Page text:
Calvin Speaks in an Unknown Tongue?

Christianity Today on Calvin
Christianity Today on Calvin

A friend* recently mentioned that Ben Witherington posted to the Christianity Today Blog about John Calvin as “A Man of the Bible“. In that post Witherington refers to his experience reading Calvin’s Institutes and being particularly impressed by Calvin’s doctrine of the Holy Spirit:

I have fond memories of working carefully through Calvin’s Institutes for the first time, and being especially surprised by and taken with his profound theology of the Holy Spirit. I remember reading in Gordon-Conwell’s newspaper a rather interesting historical curio from a letter of Calvin about how one morning he woke up and found himself speaking in lingua barbaria. The article went on to speculate that Calvin may have spoken in tongues!

Well, given the curiosity of my friend about this quote, and the fact that I’m a librarian at Gordon-Conwell and have access to the institution’s archives, I thought it would be worth tracking down this “historical curio.” Below is the text as I scanned it from The Paper. (Here is an image file of the actual printed article.)

Quent Warford, “Calvin Speaks Unknown Tongue,” The Paper: Student Paper of Gordon-Conwell Theological Seminary 1.6 (March 24, 1975): 6.

Forasmuch as there has been much inquiry concerning the discovery at the Episcopal Divinity School, I feel obligated to shed what light that I can on the matter. After, all, molehills do have a way of being made into mountains, given enough discussion.

Quite frankly, I personally find any notion preposterous, to the effect that Calvin experienced glossolalia. Therefore, the only logical thing to do is to take the advice of my dear Church History professor, and go to the primary source.

The volume which allegedly contains the account of Calvin’s ecstatic utterances is in the library at the Episcopal Divinity School. It is his biography by his friend and confidant, Theodore Beza, entitled De Vitam Iohannes Cauvin. It is contained in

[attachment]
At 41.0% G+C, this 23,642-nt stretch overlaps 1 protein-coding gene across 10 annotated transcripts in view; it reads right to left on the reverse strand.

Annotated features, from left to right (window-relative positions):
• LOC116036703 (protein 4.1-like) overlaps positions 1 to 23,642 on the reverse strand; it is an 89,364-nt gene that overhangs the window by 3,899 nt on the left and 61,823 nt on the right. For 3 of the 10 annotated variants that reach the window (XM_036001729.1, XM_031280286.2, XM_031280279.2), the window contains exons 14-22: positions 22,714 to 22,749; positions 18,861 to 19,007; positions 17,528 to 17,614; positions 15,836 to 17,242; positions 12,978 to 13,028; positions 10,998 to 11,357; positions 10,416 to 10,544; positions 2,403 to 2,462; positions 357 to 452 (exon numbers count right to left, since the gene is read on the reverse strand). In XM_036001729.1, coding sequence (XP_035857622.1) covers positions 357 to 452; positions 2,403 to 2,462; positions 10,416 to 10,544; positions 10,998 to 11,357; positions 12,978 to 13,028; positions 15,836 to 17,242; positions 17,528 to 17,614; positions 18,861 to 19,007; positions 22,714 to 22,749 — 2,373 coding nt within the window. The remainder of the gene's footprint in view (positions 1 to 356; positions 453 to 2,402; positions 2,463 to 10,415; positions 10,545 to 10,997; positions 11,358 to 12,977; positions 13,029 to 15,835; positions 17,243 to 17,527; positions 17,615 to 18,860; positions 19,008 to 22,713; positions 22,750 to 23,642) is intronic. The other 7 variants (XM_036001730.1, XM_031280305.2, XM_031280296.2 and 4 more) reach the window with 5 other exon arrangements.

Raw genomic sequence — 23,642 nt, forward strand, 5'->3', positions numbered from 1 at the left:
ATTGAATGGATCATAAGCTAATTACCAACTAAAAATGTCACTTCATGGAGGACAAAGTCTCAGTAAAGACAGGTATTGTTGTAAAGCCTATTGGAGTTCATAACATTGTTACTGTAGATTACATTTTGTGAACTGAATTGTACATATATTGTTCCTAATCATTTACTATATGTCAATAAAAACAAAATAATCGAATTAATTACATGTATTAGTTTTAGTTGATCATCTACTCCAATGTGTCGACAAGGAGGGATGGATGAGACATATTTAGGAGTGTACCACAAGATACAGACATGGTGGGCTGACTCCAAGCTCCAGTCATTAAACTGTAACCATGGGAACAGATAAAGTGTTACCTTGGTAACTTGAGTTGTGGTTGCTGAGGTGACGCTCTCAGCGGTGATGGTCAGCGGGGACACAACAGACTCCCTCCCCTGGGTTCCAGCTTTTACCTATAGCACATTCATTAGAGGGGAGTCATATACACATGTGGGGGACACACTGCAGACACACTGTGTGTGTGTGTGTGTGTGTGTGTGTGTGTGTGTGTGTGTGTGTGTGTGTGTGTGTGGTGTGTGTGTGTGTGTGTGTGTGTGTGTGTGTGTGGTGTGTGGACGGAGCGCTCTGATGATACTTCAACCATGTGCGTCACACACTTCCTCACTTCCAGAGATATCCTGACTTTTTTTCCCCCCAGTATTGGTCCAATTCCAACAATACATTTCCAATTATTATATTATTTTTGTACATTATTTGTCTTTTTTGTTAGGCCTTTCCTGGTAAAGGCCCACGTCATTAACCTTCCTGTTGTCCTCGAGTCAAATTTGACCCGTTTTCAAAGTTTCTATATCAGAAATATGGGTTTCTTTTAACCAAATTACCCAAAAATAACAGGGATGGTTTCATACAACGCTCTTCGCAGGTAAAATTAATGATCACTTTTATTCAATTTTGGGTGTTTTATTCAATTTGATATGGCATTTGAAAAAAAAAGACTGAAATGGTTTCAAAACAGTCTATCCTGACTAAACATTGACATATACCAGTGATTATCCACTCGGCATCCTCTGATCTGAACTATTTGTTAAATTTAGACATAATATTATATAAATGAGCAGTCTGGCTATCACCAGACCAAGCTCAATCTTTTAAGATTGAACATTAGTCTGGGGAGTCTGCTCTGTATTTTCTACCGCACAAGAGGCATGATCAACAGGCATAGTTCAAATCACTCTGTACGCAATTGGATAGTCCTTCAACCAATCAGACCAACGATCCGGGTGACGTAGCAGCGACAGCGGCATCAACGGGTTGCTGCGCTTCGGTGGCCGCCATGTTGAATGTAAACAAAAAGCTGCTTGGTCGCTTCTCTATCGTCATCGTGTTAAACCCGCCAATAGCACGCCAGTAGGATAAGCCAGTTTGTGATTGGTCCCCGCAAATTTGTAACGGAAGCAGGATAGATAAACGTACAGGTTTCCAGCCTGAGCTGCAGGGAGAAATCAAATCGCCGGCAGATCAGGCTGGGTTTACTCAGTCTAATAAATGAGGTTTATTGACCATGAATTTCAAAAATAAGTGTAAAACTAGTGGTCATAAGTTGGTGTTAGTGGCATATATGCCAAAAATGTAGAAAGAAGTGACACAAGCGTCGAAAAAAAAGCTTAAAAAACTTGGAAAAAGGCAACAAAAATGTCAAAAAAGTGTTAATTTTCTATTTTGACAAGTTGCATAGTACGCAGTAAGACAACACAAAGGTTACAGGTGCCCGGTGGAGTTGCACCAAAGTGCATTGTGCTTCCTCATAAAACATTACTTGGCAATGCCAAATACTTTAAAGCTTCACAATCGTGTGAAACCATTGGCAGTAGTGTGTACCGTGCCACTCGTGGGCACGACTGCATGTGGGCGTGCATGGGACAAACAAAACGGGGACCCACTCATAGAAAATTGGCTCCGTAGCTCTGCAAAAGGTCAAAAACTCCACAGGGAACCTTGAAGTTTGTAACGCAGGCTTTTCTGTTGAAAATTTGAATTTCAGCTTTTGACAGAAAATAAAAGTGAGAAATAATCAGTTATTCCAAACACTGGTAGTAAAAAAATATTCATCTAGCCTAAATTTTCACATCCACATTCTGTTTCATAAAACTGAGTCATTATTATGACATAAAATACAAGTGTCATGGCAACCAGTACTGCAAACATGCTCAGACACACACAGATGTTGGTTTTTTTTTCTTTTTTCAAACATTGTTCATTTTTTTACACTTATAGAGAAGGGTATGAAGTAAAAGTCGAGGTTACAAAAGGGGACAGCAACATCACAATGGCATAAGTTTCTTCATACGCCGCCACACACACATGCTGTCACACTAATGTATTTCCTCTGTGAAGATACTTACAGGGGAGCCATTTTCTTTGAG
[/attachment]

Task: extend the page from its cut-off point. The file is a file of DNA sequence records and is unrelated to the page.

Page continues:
The Vault, the Rare Book Room at E.D.S. Entering The Vault involves a great deal of red tape, and the invocation of the higher powers of the B.T.I. Prof. Hiles’ dining-hall pass also came in handy.

De Vitam Ihohannes Cauvin was published posthumously by Beza. All it

contains concerning glossolalia is a small entry, confided to Beza by Calvin, shortly before the latter’s death. On several oc­casions, Calvin, in his devotions, found himself uttering a lingua non nota et cognota mini. That is, the language was not known or understood by him.

Himself a skilled linguist, Calvin set about to discover the orthography of the utterance. Unable to trace it, he confided to Beza that although the language was Hebraic in character, he yet feared that he had spoken a lingua barbarorum. That is, he feared having spoken in an accursed tongue, such as what was spoken by the Canaanites.

The matter was only a minor one to Beza, who allots it only a few sentences in De Vitam Iohannes Cauvin. Calvin’s concern was only a matter of linguistics. Therefore, there is not enough primary source material to build a case one way or the other.

My roommate, Ken Macari, was most helpful to me in interpreting this passage from Beza, since Latin is more native to him than to me. Yet I must say, however, that I found Calvin’s Latin to be very smooth, elegant, and Vergilian.

So, that’s it. A colleague of mine (who happened to be teaching Hebrew at the seminary at the time of publication) does not remember this article, and he wonders if it was a prank in the first place. I’ve searched Beza’s and Calvin’s works on the Digital Library of Classic Protestant Texts, but found nothing. If anyone knows anything about this work by Beza, please comment about it. I’m not sure if I’m motivated enough to try to get into “the Vault” myself.

*This friend is a student at GCTS and an employee at the Lego Store in the Burlington Mall. As George on Seinfeld would say “Worlds are colliding!”

Pointers for going into an MA in NT studies?

Clifford B. Kvidahl asks:

Any pointers on doing an MA in NT?

Advice? Run away! Run far away! (Just kidding.) Here are a few points off the top of my head (in no particular order of importance or preference):